Oscar-winning actress Anjelica Huston is perhaps most memorable to the Irish for her role as Gretta Conroy in her father John’s film of the James Joyce short story “The Dead.” Here she recalls time her family spent in County Wicklow before moving to St. Clerans in Galway.
I have very early memories of that house. It was very large and drafty with an enormous kitchen and big gardens. The sort of things I remember are the small mishaps that happen to you when you’re a child – like getting my arm caught in the wringer of the washing machine. It was there that I learned how to ride. I had an old pony called Honeymoon, who eventually collapsed underneath me as I was cantering around the fields like one of those comic children.
Most of all, I remember one night when my parents came and woke my brother and me. We came down onto the front steps of the house and the sky was just full of shooting stars, meteors – it was one of the most beautiful things I can ever remember, lying in my father’s arms or my mother’s – I can’t remember who was in whose arms – and the sky being alive with falling stars.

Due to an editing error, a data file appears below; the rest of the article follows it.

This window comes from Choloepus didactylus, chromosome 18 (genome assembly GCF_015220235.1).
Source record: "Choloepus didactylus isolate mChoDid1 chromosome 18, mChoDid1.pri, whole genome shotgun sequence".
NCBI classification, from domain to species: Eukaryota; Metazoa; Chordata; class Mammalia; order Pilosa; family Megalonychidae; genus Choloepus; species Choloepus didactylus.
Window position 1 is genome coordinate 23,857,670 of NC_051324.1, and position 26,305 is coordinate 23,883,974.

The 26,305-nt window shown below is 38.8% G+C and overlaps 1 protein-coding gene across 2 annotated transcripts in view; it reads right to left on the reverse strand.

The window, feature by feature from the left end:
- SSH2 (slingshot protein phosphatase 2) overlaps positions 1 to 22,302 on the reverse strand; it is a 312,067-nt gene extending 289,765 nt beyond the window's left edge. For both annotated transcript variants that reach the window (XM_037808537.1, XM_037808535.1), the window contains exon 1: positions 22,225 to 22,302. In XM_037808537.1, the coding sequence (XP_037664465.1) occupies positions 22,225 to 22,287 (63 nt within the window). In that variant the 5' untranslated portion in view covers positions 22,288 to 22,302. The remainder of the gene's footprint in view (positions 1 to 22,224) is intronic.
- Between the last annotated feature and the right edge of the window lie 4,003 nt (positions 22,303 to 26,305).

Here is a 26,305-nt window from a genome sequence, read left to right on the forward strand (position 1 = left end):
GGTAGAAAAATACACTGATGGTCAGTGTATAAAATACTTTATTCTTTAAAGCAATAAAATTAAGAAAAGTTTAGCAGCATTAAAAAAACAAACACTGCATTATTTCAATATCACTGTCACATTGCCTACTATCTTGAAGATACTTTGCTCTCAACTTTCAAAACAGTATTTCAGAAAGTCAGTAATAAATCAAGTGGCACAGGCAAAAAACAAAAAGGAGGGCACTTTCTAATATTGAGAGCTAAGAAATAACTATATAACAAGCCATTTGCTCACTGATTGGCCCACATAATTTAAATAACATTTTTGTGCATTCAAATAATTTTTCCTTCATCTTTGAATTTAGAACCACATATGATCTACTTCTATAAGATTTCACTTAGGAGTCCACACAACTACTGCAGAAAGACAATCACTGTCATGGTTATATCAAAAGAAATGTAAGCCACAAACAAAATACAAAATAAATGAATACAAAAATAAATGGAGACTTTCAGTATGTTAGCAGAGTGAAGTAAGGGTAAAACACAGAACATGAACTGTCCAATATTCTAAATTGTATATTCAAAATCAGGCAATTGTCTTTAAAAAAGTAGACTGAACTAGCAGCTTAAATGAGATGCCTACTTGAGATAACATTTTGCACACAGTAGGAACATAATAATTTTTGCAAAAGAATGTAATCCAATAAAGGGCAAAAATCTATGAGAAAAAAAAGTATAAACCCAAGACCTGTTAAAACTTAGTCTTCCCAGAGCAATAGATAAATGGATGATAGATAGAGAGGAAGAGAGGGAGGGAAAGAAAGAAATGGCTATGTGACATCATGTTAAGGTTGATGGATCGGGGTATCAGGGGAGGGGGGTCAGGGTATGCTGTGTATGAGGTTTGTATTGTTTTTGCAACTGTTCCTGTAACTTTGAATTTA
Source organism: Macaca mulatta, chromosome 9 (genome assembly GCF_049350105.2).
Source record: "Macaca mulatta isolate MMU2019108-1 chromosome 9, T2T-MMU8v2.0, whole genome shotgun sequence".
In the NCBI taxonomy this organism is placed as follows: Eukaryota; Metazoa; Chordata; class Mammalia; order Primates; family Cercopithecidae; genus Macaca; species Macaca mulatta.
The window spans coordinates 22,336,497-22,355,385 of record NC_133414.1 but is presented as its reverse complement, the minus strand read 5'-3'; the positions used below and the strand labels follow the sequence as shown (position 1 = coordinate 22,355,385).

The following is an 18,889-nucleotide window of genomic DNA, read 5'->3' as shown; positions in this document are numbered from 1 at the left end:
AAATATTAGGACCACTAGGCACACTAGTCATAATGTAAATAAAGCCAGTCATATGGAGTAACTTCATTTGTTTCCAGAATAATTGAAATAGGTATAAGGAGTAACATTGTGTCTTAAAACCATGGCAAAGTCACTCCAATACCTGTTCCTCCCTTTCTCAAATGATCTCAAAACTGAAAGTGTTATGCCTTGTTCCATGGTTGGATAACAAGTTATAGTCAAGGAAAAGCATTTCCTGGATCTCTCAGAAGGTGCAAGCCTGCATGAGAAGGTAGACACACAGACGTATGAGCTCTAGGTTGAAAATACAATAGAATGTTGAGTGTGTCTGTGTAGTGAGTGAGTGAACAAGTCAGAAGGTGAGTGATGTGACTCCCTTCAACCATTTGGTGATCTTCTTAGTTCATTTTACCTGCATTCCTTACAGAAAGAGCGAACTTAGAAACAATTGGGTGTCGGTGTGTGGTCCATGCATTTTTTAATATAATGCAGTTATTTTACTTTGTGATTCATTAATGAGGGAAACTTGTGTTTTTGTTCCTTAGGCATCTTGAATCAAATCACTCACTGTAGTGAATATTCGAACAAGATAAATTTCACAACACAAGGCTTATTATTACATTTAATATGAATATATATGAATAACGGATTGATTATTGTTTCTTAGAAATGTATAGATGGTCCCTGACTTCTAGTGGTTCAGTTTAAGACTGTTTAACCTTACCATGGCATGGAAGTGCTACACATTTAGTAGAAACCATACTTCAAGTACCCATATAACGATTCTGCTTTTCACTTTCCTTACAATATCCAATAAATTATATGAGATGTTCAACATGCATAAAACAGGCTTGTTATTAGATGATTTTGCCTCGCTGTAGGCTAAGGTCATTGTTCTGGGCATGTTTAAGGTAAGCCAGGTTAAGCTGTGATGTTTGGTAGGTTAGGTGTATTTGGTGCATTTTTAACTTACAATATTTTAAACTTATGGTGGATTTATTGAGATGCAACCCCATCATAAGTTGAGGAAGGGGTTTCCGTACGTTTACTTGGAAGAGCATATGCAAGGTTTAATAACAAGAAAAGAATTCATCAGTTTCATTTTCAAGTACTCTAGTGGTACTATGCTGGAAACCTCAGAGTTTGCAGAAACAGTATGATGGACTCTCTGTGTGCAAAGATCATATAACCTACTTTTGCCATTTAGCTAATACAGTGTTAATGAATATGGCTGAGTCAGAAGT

There’s a line of Gretta’s – “We used to go out walking in the rain, Gabe. You know the way they do in the country?” Lines like that are so unmistakably Irish, if you’ve ever spent those long evenings there where it’s light until 11 o’clock at night or so. And it’s kind of misty and you put on your Wellington boots and go out with the dogs…So many times spent walking in the country – and it’s my whole experience of remembering a time when it was golden, the romance at that time, the first time you fell in love – all of that is somehow in my collective memory of Ireland. It is a very romantic country, very brutal and and very reticent and very passionate at the same time.
– September 1991, Patricia Harty
In Ireland, there is time for the exchange of ideas, and that’s how a culture is born. You sit down and talk about a subject, and maybe get drunk, and get to the heart of it. It becomes a search for truth. In America there’s no comparable search for culture. – March / April 1995, Paul Sheehan ♦